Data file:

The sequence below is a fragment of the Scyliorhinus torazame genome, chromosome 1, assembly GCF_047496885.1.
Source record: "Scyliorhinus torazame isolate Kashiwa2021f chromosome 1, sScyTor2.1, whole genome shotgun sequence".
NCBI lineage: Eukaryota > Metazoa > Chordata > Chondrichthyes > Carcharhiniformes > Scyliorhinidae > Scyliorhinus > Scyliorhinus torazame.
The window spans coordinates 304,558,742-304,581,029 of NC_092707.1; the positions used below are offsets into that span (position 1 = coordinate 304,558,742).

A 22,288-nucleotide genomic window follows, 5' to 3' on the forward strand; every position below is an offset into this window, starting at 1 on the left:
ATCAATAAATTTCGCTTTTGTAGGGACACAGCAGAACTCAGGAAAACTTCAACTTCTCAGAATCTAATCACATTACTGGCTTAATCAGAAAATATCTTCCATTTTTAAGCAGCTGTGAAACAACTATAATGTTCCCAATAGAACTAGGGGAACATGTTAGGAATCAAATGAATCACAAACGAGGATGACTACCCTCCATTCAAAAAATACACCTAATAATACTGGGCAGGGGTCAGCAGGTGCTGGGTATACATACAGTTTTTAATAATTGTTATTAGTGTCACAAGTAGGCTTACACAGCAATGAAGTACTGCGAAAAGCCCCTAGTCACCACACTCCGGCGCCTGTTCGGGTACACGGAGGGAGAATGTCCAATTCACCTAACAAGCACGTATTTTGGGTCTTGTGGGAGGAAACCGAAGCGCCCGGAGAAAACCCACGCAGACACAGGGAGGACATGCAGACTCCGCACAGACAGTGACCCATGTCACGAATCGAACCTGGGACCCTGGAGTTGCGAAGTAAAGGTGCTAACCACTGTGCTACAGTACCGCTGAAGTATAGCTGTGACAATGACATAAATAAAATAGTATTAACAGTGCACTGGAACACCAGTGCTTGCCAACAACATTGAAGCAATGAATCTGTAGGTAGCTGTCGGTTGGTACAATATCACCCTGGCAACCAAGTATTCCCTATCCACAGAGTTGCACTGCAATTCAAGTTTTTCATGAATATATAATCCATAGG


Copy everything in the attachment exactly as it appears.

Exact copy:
The sequence below is a fragment of the Scyliorhinus torazame genome, chromosome 1, assembly GCF_047496885.1.
Source record: "Scyliorhinus torazame isolate Kashiwa2021f chromosome 1, sScyTor2.1, whole genome shotgun sequence".
NCBI lineage: Eukaryota > Metazoa > Chordata > Chondrichthyes > Carcharhiniformes > Scyliorhinidae > Scyliorhinus > Scyliorhinus torazame.
The window spans coordinates 304,558,742-304,581,029 of NC_092707.1; the positions used below are offsets into that span (position 1 = coordinate 304,558,742).

A 22,288-nucleotide genomic window follows, 5' to 3' on the forward strand; every position below is an offset into this window, starting at 1 on the left:
ATCAATAAATTTCGCTTTTGTAGGGACACAGCAGAACTCAGGAAAACTTCAACTTCTCAGAATCTAATCACATTACTGGCTTAATCAGAAAATATCTTCCATTTTTAAGCAGCTGTGAAACAACTATAATGTTCCCAATAGAACTAGGGGAACATGTTAGGAATCAAATGAATCACAAACGAGGATGACTACCCTCCATTCAAAAAATACACCTAATAATACTGGGCAGGGGTCAGCAGGTGCTGGGTATACATACAGTTTTTAATAATTGTTATTAGTGTCACAAGTAGGCTTACACAGCAATGAAGTACTGCGAAAAGCCCCTAGTCACCACACTCCGGCGCCTGTTCGGGTACACGGAGGGAGAATGTCCAATTCACCTAACAAGCACGTATTTTGGGTCTTGTGGGAGGAAACCGAAGCGCCCGGAGAAAACCCACGCAGACACAGGGAGGACATGCAGACTCCGCACAGACAGTGACCCATGTCACGAATCGAACCTGGGACCCTGGAGTTGCGAAGTAAAGGTGCTAACCACTGTGCTACAGTACCGCTGAAGTATAGCTGTGACAATGACATAAATAAAATAGTATTAACAGTGCACTGGAACACCAGTGCTTGCCAACAACATTGAAGCAATGAATCTGTAGGTAGCTGTCGGTTGGTACAATATCACCCTGGCAACCAAGTATTCCCTATCCACAGAGTTGCACTGCAATTCAAGTTTTTCATGAATATATAATCCATAGG